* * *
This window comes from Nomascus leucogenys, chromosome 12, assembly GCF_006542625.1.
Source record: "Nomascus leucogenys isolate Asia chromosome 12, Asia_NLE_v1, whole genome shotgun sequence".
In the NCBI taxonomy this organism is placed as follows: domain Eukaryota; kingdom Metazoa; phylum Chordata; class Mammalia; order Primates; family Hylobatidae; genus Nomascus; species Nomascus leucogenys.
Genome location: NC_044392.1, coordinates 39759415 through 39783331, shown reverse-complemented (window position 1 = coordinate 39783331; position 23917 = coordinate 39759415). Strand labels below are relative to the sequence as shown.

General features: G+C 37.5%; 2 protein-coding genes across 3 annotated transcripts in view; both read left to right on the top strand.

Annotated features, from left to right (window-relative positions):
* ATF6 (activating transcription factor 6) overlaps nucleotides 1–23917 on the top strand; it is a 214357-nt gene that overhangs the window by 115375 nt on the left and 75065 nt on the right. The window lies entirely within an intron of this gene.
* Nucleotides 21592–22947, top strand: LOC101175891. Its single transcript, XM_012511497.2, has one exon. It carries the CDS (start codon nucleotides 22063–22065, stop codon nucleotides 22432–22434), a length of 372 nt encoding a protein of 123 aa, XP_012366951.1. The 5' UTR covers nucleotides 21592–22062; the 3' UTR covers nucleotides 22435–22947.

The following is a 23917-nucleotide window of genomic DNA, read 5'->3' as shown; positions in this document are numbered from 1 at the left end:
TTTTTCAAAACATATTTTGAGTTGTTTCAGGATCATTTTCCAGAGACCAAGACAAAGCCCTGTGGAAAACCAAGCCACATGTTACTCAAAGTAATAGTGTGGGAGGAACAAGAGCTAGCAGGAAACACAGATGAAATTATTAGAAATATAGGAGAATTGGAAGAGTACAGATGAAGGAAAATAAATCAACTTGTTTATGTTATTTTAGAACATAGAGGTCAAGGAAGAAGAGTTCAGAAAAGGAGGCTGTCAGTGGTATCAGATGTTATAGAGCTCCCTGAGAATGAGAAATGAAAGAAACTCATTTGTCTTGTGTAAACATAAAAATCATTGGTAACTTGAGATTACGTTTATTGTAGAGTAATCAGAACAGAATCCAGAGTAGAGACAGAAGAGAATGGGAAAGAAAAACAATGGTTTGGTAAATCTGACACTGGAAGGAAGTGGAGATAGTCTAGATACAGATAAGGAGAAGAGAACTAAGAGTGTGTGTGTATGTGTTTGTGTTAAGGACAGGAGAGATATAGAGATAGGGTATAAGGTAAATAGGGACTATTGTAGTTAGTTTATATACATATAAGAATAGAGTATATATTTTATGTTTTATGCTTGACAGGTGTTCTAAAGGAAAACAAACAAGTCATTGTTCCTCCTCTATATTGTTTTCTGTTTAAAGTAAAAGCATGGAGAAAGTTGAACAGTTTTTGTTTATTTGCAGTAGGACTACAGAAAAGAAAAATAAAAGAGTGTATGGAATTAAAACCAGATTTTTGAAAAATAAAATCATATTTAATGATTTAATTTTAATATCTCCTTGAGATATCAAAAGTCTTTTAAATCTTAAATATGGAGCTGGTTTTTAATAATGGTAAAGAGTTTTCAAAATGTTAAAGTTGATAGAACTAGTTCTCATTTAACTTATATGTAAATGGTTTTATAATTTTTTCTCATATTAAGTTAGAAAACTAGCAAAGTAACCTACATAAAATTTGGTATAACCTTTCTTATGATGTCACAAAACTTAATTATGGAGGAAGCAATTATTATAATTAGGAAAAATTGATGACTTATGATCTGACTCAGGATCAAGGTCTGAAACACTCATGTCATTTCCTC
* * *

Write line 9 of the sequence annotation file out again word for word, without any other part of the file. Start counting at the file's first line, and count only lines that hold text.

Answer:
The following is a 23917-nucleotide window of genomic DNA, read 5'->3' as shown; positions in this document are numbered from 1 at the left end: